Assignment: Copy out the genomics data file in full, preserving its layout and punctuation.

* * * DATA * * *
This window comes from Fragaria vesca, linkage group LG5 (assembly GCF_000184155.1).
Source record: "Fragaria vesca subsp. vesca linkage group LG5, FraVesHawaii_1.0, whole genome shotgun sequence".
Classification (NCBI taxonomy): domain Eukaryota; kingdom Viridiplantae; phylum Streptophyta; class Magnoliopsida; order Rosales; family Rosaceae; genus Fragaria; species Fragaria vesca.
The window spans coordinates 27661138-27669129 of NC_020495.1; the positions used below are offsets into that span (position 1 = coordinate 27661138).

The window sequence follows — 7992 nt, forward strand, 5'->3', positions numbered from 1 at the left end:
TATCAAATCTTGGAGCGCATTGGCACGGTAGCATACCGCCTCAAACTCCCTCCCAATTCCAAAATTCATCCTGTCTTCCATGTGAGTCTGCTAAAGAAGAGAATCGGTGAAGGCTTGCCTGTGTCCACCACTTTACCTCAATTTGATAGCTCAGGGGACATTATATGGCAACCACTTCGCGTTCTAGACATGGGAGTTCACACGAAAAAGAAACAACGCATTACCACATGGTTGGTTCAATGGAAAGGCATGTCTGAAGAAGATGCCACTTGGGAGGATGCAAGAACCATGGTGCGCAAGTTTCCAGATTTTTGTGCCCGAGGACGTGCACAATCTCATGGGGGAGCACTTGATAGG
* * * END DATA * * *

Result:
This window comes from Fragaria vesca, linkage group LG5 (assembly GCF_000184155.1).
Source record: "Fragaria vesca subsp. vesca linkage group LG5, FraVesHawaii_1.0, whole genome shotgun sequence".
Classification (NCBI taxonomy): domain Eukaryota; kingdom Viridiplantae; phylum Streptophyta; class Magnoliopsida; order Rosales; family Rosaceae; genus Fragaria; species Fragaria vesca.
The window spans coordinates 27661138-27669129 of NC_020495.1; the positions used below are offsets into that span (position 1 = coordinate 27661138).

The window sequence follows — 7992 nt, forward strand, 5'->3', positions numbered from 1 at the left end:
TATCAAATCTTGGAGCGCATTGGCACGGTAGCATACCGCCTCAAACTCCCTCCCAATTCCAAAATTCATCCTGTCTTCCATGTGAGTCTGCTAAAGAAGAGAATCGGTGAAGGCTTGCCTGTGTCCACCACTTTACCTCAATTTGATAGCTCAGGGGACATTATATGGCAACCACTTCGCGTTCTAGACATGGGAGTTCACACGAAAAAGAAACAACGCATTACCACATGGTTGGTTCAATGGAAAGGCATGTCTGAAGAAGATGCCACTTGGGAGGATGCAAGAACCATGGTGCGCAAGTTTCCAGATTTTTGTGCCCGAGGACGTGCACAATCTCATGGGGGAGCACTTGATAGG